Difficult Terrain â¡Swipe Right â¡
Canadian troops in Ortona and il the battle's aftermath (last picture)
As it had been previously stated in my recent 'Italian Campaign' post, Italy had a very uneven and rocky which had already forced the Germans to improvise their defensive tactics.
We know how it affected the Germans, but how did it affect the Allies?
Let's find out:
First off, Hitler had feared that the Allies would build airfields that could threaten Germany and their oil supplies in Romania. To prevent that, Hitler had instructed his commanders to "make the Allies pay dearly for every inch taken". The entrenched enemy, hiding in the Appenine Mountains and the Allies who had to fight them on narrow, washed out spring roads or on cold narrow mountain passages.
The Germans fought with determination.
The Allies were given a taste of it once more during the Christmas of 1943, at the Battle of Ortona.
Ortona was the first town in Italy where the Germans conducted a major defense during the campaign. With a population of about 10.000 , the town was on even ground with outskirts open that offered little protection.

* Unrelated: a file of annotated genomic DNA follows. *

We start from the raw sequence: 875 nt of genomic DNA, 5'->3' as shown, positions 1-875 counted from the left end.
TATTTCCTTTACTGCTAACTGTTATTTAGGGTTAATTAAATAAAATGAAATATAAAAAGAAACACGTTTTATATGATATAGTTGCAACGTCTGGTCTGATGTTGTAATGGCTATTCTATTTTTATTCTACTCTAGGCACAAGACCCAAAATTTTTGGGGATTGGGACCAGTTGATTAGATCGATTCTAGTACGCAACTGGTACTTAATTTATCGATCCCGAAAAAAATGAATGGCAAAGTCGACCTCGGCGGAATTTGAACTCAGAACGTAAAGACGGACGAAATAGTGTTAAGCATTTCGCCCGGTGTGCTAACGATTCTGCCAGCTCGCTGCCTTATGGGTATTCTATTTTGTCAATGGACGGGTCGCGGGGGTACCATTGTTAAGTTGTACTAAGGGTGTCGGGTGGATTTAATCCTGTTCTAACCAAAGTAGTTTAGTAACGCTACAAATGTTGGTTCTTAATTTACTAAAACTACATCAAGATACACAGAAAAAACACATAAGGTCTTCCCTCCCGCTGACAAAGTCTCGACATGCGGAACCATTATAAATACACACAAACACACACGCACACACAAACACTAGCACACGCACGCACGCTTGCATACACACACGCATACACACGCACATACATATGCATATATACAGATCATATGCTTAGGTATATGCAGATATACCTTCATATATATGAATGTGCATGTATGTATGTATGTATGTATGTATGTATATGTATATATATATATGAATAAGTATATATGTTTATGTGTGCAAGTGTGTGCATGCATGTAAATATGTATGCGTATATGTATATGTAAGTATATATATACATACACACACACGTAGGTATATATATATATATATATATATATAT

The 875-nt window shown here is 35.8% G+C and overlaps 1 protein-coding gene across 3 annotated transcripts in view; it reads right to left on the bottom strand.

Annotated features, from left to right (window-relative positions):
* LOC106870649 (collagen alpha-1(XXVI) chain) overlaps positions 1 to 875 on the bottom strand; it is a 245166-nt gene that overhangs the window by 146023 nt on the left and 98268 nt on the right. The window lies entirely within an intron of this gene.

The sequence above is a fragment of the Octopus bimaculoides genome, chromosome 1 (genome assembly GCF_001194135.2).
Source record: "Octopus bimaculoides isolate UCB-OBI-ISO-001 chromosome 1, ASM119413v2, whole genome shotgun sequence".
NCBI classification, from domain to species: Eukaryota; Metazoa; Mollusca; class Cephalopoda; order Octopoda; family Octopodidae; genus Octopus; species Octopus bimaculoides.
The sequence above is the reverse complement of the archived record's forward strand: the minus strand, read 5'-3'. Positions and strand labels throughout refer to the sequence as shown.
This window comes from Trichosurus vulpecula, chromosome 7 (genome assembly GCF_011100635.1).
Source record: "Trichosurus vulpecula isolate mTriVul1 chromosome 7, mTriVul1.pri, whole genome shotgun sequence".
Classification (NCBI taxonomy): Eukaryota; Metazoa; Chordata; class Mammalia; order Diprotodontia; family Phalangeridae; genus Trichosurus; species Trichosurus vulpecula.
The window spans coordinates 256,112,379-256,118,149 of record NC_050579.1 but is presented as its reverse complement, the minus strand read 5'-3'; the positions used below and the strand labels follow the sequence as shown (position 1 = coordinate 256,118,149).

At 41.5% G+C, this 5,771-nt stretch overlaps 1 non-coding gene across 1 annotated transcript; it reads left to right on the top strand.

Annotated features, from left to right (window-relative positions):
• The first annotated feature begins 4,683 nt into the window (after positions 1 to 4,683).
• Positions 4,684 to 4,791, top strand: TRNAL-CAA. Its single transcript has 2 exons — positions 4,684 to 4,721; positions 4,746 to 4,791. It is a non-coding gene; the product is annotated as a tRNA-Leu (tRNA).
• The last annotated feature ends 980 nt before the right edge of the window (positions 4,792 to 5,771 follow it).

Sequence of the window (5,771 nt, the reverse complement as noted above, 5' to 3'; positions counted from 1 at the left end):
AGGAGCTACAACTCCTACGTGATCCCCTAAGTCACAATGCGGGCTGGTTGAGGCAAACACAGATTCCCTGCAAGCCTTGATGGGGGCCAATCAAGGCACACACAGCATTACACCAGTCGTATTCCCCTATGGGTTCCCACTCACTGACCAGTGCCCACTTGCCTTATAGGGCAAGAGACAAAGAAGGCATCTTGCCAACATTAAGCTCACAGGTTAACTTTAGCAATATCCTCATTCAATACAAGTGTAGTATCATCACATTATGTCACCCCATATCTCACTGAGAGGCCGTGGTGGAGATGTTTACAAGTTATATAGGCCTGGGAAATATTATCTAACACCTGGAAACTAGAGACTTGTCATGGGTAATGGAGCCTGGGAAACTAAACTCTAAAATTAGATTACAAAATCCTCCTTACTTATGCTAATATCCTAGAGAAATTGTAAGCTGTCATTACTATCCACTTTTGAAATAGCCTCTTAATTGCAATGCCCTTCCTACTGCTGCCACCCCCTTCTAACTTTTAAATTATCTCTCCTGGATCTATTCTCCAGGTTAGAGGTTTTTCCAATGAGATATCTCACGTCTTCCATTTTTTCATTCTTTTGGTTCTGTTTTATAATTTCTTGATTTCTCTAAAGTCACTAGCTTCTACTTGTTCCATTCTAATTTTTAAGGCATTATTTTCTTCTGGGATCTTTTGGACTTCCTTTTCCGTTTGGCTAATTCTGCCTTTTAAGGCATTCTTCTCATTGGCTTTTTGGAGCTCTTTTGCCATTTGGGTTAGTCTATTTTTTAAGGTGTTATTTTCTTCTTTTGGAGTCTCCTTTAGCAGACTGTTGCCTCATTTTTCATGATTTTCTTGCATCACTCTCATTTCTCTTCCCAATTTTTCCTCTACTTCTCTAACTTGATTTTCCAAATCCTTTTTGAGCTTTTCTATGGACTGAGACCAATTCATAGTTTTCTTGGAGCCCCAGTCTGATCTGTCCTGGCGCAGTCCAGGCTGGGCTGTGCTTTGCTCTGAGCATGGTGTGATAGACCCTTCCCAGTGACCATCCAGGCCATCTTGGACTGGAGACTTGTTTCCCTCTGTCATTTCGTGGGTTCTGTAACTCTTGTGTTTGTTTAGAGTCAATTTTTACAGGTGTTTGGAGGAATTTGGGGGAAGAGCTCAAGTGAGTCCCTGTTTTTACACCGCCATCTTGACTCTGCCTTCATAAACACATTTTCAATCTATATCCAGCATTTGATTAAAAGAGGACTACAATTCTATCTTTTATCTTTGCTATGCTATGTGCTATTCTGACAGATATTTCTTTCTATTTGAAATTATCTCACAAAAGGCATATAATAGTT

Having no natural terrain suitable for defence, the Allies had hoped that the Germans would abandon the town and concentrate on their defences in the north. Unfortunately for the Allies, that was not the case.
The old town had narrow, twisting streets,Â large squares and heavily constructed stone buildings. The newer, southern portion consisted of many straight and wide streets with buildings that stood between three to five stories high. Perfect cover for snipers or, if rubbled, for machine guns and tanks.
With the town defended by two German paratroop battalions, covering an area of 500x1,500m, the Canadians were up for a tough fight.
The attack was launched on 21 December, 1943 and the Germans were being slightly pushed back through the town.
The battle was fierce and both sides constantly introduced new attack-and-defend techniques. On the night of 28/29 December, the Germans withdrew from the town causing a nine day delay for the Allies.
Having suffered more than 2,300 casualties with large numbers having combat fatigue,